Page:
P53 as a prognostic factor

Alteration of the p53 gene in breast cancer is associated with an unfavorable prognosis.76-79 Accumulation of nuclear p53, or expression of mutant p53, is associated with a number of histological, biological and clinical adverse prognostic factors including developing metastasis and reduced disease-free survival.80 Microarray approaches have identified a 32-gene expression signature which distinguishes mutant from wild-type p53 and outperforms sequence-based assessment of p53 in predicting prognosis,62 underlining that not all mutations are equal.81 p53 network changes may occur without mutation and the role of p53 in different therapeutic settings may vary. However, p53 overexpression may be a predictor of local recurrence in operable breast cancer.82

p53 aberrations vary between different his-tological types of breast cancers. They are more common in the invasive ductal carcinomas as opposed to lobular carcinomas, and less common in the well-differentiated types with more favorable prognosis.77 Recent microarray techniques have identified the basal pheno-type of breast cancer where p53 mutation features.80 There are exceptions: poorly differentiated medullary carcinomas displaying p53 gene mutations ironically have a more favorable prognosis.77 However, p53 abnormalities are generally associated with the higher grade cancers, aneuploid tumors and those with a high S-phase fraction (mitotic rate).72 Therefore, the histology of a specific breast tumor should be considered as an adjunct to p53 status when using p53 as a prognostic marker.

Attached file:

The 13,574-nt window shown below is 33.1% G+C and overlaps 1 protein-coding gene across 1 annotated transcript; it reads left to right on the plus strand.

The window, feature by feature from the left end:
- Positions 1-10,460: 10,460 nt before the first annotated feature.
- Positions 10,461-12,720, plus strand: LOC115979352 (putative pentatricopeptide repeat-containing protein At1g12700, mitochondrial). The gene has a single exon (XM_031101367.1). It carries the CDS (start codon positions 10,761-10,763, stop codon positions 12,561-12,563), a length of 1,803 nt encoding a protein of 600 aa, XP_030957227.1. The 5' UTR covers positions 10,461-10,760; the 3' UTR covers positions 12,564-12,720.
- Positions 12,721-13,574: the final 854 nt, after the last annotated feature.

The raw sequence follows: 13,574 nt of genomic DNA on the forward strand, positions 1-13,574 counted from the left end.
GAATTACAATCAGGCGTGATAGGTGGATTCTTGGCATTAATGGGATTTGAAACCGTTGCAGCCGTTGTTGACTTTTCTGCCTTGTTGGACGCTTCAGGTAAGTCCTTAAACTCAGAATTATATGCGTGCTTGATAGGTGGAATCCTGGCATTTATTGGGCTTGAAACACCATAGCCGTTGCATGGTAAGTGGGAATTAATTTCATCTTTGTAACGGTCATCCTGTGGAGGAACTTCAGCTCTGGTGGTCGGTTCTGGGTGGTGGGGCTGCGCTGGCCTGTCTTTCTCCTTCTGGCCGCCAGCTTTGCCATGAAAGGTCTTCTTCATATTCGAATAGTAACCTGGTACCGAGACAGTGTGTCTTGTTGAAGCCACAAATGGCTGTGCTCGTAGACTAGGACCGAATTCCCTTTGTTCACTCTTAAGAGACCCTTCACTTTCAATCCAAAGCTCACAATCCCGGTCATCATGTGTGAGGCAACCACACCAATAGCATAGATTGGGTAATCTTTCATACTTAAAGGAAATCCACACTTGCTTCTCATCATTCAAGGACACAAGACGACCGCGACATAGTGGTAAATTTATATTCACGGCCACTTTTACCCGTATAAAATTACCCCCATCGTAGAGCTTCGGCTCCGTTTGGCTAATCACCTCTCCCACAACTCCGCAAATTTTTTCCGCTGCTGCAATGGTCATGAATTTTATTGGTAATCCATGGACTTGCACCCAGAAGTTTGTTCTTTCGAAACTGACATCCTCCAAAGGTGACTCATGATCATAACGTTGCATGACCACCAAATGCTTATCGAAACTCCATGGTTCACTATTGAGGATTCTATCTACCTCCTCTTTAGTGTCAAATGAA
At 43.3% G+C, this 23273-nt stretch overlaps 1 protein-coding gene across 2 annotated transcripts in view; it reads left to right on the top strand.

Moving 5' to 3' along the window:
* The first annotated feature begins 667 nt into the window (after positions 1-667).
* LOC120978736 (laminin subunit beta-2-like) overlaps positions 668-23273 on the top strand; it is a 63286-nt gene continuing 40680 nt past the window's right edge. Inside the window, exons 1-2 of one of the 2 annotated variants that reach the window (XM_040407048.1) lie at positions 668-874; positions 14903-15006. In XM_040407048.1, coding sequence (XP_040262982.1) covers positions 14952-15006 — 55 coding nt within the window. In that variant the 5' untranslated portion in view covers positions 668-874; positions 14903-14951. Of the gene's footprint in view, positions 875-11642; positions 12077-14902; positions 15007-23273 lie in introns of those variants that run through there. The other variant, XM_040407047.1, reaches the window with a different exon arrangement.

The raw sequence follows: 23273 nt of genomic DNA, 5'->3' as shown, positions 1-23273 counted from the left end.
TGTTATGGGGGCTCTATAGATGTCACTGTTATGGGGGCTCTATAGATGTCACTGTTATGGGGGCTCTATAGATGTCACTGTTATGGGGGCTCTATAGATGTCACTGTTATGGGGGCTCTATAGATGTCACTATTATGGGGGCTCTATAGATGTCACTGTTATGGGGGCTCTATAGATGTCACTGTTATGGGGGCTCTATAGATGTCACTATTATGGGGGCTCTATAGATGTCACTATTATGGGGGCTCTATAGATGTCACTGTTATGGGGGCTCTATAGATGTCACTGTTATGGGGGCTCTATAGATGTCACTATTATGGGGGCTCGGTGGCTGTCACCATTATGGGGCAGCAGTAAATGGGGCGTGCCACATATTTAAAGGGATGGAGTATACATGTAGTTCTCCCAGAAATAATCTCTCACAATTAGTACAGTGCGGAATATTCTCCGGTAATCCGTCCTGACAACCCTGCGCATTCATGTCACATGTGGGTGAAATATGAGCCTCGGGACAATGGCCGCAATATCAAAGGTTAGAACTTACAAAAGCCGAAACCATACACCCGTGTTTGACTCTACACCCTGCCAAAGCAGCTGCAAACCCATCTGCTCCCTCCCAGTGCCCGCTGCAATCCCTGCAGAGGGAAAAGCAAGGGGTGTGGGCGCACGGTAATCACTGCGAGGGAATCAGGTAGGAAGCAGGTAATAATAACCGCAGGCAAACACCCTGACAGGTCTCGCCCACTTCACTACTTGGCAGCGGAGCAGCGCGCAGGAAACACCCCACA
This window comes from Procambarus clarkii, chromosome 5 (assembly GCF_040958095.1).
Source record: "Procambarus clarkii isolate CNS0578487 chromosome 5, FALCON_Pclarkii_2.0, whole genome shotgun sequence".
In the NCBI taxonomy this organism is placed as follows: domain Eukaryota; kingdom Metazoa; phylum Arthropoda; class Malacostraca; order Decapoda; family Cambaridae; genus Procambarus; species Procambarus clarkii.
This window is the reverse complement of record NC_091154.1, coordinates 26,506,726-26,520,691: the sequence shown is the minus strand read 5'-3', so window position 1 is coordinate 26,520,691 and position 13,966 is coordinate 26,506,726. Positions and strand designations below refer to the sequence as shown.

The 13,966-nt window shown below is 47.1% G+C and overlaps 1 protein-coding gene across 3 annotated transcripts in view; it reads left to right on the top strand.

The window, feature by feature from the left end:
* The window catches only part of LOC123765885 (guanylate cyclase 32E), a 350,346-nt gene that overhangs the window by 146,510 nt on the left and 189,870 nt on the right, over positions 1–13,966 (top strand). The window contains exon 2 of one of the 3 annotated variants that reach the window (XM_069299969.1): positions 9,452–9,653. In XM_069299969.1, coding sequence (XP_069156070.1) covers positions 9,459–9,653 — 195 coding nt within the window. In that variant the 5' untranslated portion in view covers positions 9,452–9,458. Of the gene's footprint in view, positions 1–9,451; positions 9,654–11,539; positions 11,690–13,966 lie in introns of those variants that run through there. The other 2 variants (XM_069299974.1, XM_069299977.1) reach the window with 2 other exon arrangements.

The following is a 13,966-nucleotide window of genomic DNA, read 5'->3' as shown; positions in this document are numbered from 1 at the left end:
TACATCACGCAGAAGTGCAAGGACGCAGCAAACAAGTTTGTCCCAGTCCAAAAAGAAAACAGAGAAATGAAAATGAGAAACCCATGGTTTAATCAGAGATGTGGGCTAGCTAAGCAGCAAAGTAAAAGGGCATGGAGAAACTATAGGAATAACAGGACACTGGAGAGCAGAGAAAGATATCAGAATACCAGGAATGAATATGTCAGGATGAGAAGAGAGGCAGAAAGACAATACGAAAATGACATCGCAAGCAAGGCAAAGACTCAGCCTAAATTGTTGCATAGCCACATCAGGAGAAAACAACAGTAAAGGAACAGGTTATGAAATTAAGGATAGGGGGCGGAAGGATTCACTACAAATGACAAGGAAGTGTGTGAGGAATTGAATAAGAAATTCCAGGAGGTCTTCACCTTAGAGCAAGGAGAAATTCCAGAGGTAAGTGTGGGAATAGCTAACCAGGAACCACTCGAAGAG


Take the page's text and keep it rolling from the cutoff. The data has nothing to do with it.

p53 expression is considered to be a marker of more aggressive cancer76,77 both for locally advanced and inflammatory cancers. There are reports of a higher tumor proliferation rate, early disease recurrence and early death in node-negative breast cancers,72 and correlation with tumor size, axillary nodal involvement and low hormone-receptor content for patients with breast cancer containing p53 mutation.77 p53 aberrations are associated with low levels of ER and PR, which are known to be markers of less aggressive tumors with better response rate to systemic hormonal therapies.45,72,77

The prognostic power of p53 may be best combined with other cellular and biological parameters. These include a p53-positive Bcl-2-negative phenotype independently associated with poor prognosis,83 c-erb-2 (HER2/ neu), Ki67 antigen, and tumor cell characteristics such as microvessel density and tumor cell proliferation rate.71 Concurrent p53 and c-erb-2 protein overexpression are associated with poor overall survival and metastasis-free interval74 in node-negative tumors, particularly those with missense mutations.84,85

With the appreciation of p53 as an independent biological marker for response to treatment and disease outcome, at least when p53 mutations have been detected,77 detecting p53 antibodies or p53 mutations in patient serum has been proposed as a diagnostic tool since such techniques may identify breast cancer patients.86

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